Jakob Nielson always teaches me something when I visit his site. Today he taught me what I already knew, but made it clearer, cleaner and more concise. Always write to the people you want to visit. Write to their needs for when they get there and write to their needs and what they seek, so they can find you in search engines.
Familiar words spring to mind when users create their search queries. If your writing favors made-up terms over legacy words, users won’t find your site.
“Speak the user’s language” has been a primary usability guideline for more than 20 years. The fact that the Web is a linguistic environment further increases the importance of using the right vocabulary.
In addition, as my new book documents, Web users are growing ever-more search dominant. Search is how people discover new websites and find individual pages within websites and intranets. Unless you’re listed on the first search engine results page (SERP), you might as well not exist. So, the first duty of writing for the Web is to write to be found.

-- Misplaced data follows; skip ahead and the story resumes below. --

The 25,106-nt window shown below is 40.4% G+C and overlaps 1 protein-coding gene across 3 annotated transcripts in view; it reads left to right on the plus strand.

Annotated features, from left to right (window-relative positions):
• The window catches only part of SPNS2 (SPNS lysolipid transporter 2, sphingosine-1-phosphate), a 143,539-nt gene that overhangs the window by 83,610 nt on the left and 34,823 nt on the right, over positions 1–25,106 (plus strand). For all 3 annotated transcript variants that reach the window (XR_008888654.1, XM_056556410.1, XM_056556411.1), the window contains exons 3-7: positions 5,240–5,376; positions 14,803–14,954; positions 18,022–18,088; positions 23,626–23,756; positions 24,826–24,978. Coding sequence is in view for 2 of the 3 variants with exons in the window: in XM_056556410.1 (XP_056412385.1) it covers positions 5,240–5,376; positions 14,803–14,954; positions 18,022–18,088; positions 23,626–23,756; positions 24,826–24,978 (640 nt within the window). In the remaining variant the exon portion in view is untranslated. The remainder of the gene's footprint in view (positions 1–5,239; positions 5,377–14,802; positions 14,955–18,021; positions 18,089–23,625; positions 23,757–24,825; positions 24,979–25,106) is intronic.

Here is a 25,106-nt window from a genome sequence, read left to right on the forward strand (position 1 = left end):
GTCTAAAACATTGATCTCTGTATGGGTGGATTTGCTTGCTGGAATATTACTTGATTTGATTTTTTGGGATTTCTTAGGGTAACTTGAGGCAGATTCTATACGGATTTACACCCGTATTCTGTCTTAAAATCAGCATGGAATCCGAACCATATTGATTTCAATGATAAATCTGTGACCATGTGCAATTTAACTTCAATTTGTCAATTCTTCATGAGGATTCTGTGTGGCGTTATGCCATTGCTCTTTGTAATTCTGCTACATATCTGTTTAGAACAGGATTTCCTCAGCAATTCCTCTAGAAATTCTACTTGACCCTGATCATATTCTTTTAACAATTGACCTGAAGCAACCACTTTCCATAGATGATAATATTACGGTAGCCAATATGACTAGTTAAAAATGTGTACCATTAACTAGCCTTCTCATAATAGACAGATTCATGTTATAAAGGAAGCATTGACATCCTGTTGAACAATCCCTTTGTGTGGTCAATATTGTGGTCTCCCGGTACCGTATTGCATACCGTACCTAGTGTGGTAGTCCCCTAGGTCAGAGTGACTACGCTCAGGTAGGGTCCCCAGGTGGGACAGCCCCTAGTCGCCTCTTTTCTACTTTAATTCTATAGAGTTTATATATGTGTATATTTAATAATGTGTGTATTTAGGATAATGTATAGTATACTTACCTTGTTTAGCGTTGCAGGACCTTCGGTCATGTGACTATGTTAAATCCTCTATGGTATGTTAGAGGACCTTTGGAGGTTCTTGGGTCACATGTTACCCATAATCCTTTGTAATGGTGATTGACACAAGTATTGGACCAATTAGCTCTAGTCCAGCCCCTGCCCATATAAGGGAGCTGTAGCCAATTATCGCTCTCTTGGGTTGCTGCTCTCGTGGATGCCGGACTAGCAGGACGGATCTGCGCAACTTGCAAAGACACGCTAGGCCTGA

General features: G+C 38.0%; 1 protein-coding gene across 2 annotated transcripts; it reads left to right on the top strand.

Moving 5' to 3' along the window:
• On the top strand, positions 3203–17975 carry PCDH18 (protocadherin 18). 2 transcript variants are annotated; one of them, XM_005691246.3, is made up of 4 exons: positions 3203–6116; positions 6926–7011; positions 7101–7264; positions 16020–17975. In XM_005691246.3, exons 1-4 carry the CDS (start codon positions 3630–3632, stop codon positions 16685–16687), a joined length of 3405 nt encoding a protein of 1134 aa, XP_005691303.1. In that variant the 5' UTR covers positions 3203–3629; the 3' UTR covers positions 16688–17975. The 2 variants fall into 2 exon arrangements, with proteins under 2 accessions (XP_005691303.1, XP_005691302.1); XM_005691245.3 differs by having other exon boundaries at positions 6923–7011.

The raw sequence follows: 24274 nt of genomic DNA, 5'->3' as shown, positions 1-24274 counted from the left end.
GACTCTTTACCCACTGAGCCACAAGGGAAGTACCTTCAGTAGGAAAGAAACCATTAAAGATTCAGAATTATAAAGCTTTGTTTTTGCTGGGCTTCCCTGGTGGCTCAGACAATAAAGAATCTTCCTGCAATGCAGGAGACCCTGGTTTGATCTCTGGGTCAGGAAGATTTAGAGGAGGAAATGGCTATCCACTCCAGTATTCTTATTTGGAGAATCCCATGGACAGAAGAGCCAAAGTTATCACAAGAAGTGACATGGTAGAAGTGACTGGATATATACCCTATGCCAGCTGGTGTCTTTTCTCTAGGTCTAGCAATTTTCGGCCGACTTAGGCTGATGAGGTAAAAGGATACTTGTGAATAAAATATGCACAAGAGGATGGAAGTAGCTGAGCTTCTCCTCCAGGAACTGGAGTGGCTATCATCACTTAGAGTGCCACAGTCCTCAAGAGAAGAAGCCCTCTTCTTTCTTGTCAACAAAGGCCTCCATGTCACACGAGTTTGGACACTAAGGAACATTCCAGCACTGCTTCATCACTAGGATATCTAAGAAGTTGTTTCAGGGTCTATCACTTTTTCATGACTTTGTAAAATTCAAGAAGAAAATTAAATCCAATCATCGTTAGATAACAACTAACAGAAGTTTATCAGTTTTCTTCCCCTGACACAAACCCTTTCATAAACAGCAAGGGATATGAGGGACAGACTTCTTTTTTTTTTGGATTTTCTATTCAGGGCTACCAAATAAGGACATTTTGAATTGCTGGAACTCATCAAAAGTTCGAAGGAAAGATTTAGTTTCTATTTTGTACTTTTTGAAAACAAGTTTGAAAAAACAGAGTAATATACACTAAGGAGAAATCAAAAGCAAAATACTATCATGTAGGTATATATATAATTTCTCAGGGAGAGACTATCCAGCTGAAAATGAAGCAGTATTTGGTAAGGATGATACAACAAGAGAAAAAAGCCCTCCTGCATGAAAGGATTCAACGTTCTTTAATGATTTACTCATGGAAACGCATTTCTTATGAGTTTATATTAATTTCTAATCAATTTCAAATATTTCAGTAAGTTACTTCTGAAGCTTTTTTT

There are many elements to search engine optimization, but SEO guideline #1 is our old friend, “speak the user’s language.” Or, more precisely, when you write, use keywords that match users’ search queries.
Winston Churchill said that “short words are best and the old words when short are best of all.” Churchill was talking about how to write punchy prose, not about SEO. To be found, precise words are often better than short words, which can be too broad to accurately describe the user’s problem. For example, people are more likely to search for “usability” than for “easy” — at least those people who are in the market for my research reports and seminars.